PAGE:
Unearthed here at the West side branch of the Smithsonian is this uh, cultural document of Southern suburban eating habits of the mid-twentieth century.
Eight typed, mimeographed pages of family recipes from second-graders provide a glimpse at the cooking repertoire of Nashville circa 1970. Every page has a spaghetti recipe and either a chuck roast, mac-and-cheese or tuna casserole recipe. One kid's mom evidently overlooked or ignored "Look What's Cooking, Mom" subtitle (either something kids love or something they can cook themselves) and sent in recipes for chilled artichokes with hollandaise and lobster thermidor. There's one in every bunch.
One family let its freak flag fly by submitting a recipe for Indian Curry and Orange Rice. Wild and crazy times in Oak Hill.
It all made me wonder how long, in decades, it takes for technology, grocery supplies and travel to completely change a society's repertoire of regularly served dishes. Our parents didn't eat souse, cornmeal mush or hominy as often as their parents did, and our generation doesn't serve liver or tuna casserole any longer.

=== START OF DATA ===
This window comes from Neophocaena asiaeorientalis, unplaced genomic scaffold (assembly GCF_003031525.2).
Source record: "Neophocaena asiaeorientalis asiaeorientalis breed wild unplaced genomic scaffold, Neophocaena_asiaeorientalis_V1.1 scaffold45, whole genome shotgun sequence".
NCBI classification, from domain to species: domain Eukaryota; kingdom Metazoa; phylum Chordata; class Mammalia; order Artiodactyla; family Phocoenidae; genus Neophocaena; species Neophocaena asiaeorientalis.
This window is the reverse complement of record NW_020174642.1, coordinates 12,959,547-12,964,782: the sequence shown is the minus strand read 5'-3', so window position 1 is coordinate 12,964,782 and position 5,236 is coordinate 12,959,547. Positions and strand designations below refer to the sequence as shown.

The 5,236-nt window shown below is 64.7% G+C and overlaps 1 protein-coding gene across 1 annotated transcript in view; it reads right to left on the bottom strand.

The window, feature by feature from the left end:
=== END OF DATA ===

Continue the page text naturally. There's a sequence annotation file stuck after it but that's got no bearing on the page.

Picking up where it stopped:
It's hard to imagine a day when macaroni-and-cheese will seem old-fashioned, but maybe in 70 years, my daughter will say to her grandchildren, "Yep, back in my day, our moms served us mac-and-cheese twice a week, and it was on every restaurant menu." And they will look at her as if she had two heads.
What dish was a a regular in your childhood home, or grandparents' home, that is absent from yours and how do you explain it?